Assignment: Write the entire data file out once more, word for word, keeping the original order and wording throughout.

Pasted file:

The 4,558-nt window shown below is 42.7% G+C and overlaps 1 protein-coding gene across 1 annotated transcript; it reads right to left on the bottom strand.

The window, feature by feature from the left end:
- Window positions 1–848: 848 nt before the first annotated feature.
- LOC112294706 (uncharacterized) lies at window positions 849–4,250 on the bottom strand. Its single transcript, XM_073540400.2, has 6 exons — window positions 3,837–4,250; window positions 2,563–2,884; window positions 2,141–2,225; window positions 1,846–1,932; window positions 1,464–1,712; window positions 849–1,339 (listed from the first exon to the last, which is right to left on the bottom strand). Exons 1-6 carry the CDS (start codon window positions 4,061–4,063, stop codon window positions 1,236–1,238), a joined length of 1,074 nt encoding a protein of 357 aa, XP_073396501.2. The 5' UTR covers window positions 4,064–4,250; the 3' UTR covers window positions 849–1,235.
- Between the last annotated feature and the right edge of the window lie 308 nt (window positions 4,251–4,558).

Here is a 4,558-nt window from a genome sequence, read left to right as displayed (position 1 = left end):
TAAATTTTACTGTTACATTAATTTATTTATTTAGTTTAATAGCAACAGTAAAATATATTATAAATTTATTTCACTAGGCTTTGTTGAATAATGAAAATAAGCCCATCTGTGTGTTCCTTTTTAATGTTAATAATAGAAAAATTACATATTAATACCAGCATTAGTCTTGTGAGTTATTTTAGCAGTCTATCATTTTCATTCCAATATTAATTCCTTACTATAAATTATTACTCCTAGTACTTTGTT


The 4,558-nt window shown below is 42.7% G+C and overlaps 1 protein-coding gene across 1 annotated transcript; it reads right to left on the bottom strand.

The window, feature by feature from the left end:
- Window positions 1–848: 848 nt before the first annotated feature.
- LOC112294706 (uncharacterized) lies at window positions 849–4,250 on the bottom strand. Its single transcript, XM_073540400.2, has 6 exons — window positions 3,837–4,250; window positions 2,563–2,884; window positions 2,141–2,225; window positions 1,846–1,932; window positions 1,464–1,712; window positions 849–1,339 (listed from the first exon to the last, which is right to left on the bottom strand). Exons 1-6 carry the CDS (start codon window positions 4,061–4,063, stop codon window positions 1,236–1,238), a joined length of 1,074 nt encoding a protein of 357 aa, XP_073396501.2. The 5' UTR covers window positions 4,064–4,250; the 3' UTR covers window positions 849–1,235.
- Between the last annotated feature and the right edge of the window lie 308 nt (window positions 4,251–4,558).

Here is a 4,558-nt window from a genome sequence, read left to right as displayed (position 1 = left end):
TAAATTTTACTGTTACATTAATTTATTTATTTAGTTTAATAGCAACAGTAAAATATATTATAAATTTATTTCACTAGGCTTTGTTGAATAATGAAAATAAGCCCATCTGTGTGTTCCTTTTTAATGTTAATAATAGAAAAATTACATATTAATACCAGCATTAGTCTTGTGAGTTATTTTAGCAGTCTATCATTTTCATTCCAATATTAATTCCTTACTATAAATTATTACTCCTAGTACTTTGTT